Don’t Forget Your Book’s Back Cover

book's back cover

The 250 words you’ll choose to place on your book’s back cover might just be the most important in your entire book project.

Think of your favorite books in your personal library. Aside from the titles and authors, what usually comes to your mind? Your favorite passages? All those beautiful covers? The most memorable images provide visual cues about what’s inside the pages, setting the mood, or giving some clues about the story. Some covers tell a story in and of themselves.

So what about the other side of the book? The book’s back cover. Anything?

I’ll wager that nobody remembers what’s on the back cover of their favorite books. And yet I believe this is the most important – and most overlooked – book marketing real estate for self-published authors.

Authors spend a great deal of energy writing the book, of course. Next is choosing a title and helping create an eye-catching cover. But when it comes to the back cover of their printed book, many new authors skimp or are unconcerned with what’s included, and that’s a huge mistake.

The 200–250 words you’ll choose to place on your book’s back cover might just be the most important words in your entire book project.

Think of this way: Done correctly, the back-cover copy is the primary ad for your book. So how do you create a great back cover? Here are some basic do’s and don’ts.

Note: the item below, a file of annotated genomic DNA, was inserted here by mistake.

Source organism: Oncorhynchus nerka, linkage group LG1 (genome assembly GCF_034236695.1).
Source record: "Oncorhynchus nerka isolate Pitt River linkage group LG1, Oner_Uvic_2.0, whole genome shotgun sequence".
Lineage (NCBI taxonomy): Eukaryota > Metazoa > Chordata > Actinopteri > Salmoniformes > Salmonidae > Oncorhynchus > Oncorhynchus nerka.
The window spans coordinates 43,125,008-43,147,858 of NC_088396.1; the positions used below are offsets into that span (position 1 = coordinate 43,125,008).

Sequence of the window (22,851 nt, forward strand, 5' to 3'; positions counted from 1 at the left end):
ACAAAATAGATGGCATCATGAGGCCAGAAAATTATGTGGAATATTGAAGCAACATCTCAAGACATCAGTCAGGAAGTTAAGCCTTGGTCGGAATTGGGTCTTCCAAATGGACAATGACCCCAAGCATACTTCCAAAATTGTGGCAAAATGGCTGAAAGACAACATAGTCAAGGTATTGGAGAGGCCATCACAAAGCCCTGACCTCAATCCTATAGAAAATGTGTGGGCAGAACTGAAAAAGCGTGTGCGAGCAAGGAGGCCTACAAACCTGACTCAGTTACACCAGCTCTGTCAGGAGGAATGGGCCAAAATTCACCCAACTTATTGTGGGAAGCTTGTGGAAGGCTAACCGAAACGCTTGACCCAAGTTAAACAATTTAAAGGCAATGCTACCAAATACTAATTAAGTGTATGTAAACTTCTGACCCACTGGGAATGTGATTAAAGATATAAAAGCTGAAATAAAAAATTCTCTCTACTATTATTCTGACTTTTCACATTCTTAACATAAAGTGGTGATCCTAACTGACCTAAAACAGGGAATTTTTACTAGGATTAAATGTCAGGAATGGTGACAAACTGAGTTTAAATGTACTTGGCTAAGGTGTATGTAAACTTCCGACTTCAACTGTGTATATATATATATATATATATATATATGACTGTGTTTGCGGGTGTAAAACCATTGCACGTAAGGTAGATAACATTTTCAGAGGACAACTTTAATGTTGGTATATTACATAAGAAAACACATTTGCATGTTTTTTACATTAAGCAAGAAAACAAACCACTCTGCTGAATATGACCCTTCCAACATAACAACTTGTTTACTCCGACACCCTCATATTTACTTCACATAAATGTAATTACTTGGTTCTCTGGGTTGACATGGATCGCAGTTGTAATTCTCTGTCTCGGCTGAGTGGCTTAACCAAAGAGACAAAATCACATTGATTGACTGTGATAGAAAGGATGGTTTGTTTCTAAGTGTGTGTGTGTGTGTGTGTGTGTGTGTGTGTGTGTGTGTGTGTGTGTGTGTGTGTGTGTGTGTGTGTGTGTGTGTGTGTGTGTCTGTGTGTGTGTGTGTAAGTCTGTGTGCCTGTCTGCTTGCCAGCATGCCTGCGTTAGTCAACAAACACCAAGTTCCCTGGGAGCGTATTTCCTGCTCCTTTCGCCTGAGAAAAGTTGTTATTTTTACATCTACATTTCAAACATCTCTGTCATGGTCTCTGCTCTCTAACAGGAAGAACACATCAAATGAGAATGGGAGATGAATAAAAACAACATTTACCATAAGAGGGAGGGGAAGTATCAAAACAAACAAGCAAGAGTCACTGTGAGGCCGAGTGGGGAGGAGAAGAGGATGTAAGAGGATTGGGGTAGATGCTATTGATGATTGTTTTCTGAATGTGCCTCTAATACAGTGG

• Limit the amount of content. Unless it’s an oversized coffee table book, you’ll have room for 200-250 words on your back cover, maybe less. Put too much content and it will overwhelm your potential buyer. You’ll have to make the font size so small that people will need a magnifying glass to read it.
  • Research what other authors in your genre are doing with their back covers. Before writing your own back-cover copy, examine the backs of other books in your genre for examples of what is working for other authors.
  • Write a short summary of what your book is about. Again, keep it tight – write only a paragraph or two. If it’s a novel, include the story’s most engaging plot points. For a nonfiction book, create a bullet point list of the book’s main features and consider including that list on the back cover. Use three to five bullet points only (odd numbers are best, marketing research shows), and tell what the book will do for the reader or what the reader will learn from your book.
  • Add your picture to the back cover. Have a professional headshot created for you. This should be a clear, close-up photo of your face. Just you. No significant others, kids, or pets.
  • Include a brief bio. For nonfiction authors, you should include two or three points to establish that you are an expert with the training and/or experience that qualifies you to write about your topic.
  • Include endorsements. These should be short and powerful statements – preferably by someone well-known in your genre (if you’re a novelist) or your field (if you write nonfiction).


  • Make yourself the focus of your book’s back cover. Your focus needs to be on your readers and why they should be interested and/or trust in what you have to say. It’s all about tapping into your readers’ need for your book. Unless you make that connection, those potential readers will choose another book, no matter how good your writing and content might be.